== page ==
Tommy Wiseau Continues To Be More Spectacle Than Substance with Big Shark
Oh Hi Shark
I attended the premiere of Big Shark at the Cinema 21 theater in Portland Oregon. Tommy Wiseau has been hard at work trying to recreate the accidental magic of The Room. His last project, Best F(r)iends, came with mostly negative reviews but with Big Shark, we see a lot of that spark that originally started his cult following. It’s a collection of audio mistakes, confusing scenes and poor CGI but man was it fun.
Big Shark starts with a fire, and three heroic firefighters saving a family trapped inside. The three firefighters are our main protagonists of the story; Patrick, Tim and Georgie. Patrick is played by Wiseau himself, as he likes to do. Post fire, our heroes are given awards and party the night away with their team. The story then aimlessly shifts towards a mysterious shark that will appear, almost at random, to attack. The only warning is sudden flooding that appears dramatically. It’s then up to our central characters to figure out how to stop the titular Big Shark.
What really stood out to me regarding the story is how drunk our characters seem to be at all times. Not the actors, but within the plot of the story, with no direct reason as to why. There are also repeated scenes, but filmed in different locations. It’s such a strange choice seeing almost the exact same scene in different parts of the story. Other confusing choices are how it’s shot. There are so many dramatic scene cuts and camera angles that shift drastically, but don’t mix the audio per cut. So a single camera angle will have completely different audio quality and volume vs another. The same goes with sound effects. Applause will only appear from specific camera angles and disappear at the drop of a hat. The movie really is a fever dream of puzzling director choices leaving the viewer in a haze but you don’t come to a Wiseau film for the quality.
Adding to the chaos is the hilariously bad CGI of the big shark. It seems to appear randomly and without warning. The ridiculous level that it appears, completely unbeknownst to our heroes as well, with them barely reacting if at all. There is one particular scene where they pick up a trapped civilian and drop them off at their apartment, with only the civilian reacting at all. The heroes are unphased and even refuse to acknowledge its existence. These are all choices by our auteur director that act to confuse as well as delight. That’s the real magic trick with Wiseau.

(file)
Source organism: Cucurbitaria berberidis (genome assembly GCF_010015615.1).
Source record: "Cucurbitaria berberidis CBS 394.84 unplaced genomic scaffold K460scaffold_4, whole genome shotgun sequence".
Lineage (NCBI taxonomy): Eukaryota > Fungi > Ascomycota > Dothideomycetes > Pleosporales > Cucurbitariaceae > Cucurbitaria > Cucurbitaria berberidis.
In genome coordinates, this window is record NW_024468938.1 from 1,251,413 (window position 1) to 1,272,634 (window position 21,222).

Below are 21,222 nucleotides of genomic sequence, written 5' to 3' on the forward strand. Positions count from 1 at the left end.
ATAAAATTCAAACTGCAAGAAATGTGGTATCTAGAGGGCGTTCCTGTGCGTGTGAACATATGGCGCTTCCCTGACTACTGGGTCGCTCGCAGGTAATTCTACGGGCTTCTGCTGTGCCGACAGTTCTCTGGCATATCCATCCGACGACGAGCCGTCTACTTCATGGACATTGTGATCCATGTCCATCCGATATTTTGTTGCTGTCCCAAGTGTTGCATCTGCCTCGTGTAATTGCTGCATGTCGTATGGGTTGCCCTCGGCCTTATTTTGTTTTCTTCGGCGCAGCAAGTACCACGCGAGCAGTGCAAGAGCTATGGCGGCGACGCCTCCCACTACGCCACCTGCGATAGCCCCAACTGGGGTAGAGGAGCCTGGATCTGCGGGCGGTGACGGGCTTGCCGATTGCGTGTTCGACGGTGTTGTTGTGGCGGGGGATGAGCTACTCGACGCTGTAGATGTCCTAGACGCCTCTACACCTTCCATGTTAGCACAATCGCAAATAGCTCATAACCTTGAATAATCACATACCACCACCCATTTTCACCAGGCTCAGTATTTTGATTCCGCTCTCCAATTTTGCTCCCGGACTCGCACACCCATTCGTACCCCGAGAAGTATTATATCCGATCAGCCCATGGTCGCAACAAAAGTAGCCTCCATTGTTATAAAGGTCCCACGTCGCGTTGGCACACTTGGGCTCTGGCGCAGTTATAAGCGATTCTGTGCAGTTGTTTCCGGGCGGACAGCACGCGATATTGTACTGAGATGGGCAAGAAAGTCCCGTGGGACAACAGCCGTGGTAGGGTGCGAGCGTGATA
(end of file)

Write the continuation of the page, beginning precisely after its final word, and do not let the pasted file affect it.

Watching Big Shark is similar to The Room, as it just kind of happens TO you, rather than you interacting with it. These films are there to discuss why and how you perceived the cacophony of images and sounds presented. There’s more fun in the discussion happening throughout than actually watching. Similarly to Rocky Horror Picture Show, there is an extra layer to the live viewing experience. At the premiere, the audience was in full effect, ready to react to whatever we were presented with. There were sing-alongs, catch phrases, and pre-set interactions held over from The Room. The energy was high and really pushed the evening to new levels of enjoyment knowing we were all viewing the same theatrical atrocities together.
The surprise star of Big Shark is New Orleans itself. There are multiple references to the city and its real life locales, as well as the street musician culture. It’s almost like Tommy Wiseau visited once and fell in love with the big band atmosphere. This leads to several scenes of just the actors dancing to the street musicians, seemingly to no purpose except to do it. There are also several nods to New Orleans fashion culture, as stated by Tommy himself in an after show Q and A. These scenes mostly detract from the plot as a whole, it’s still nice to see a directors’ appreciation for the locale they are shooting in.
Big Shark is not a film worth watching for its merit, but there’s something to be said about a full audio visual experience that comes with seeing this event live. This will join the ranks of The Room or Rocky Horror Picture Show for how ridiculous the audience will get over time. Despite being hard to actually recommend based on quality, this is still a car crash that you can’t turn away from.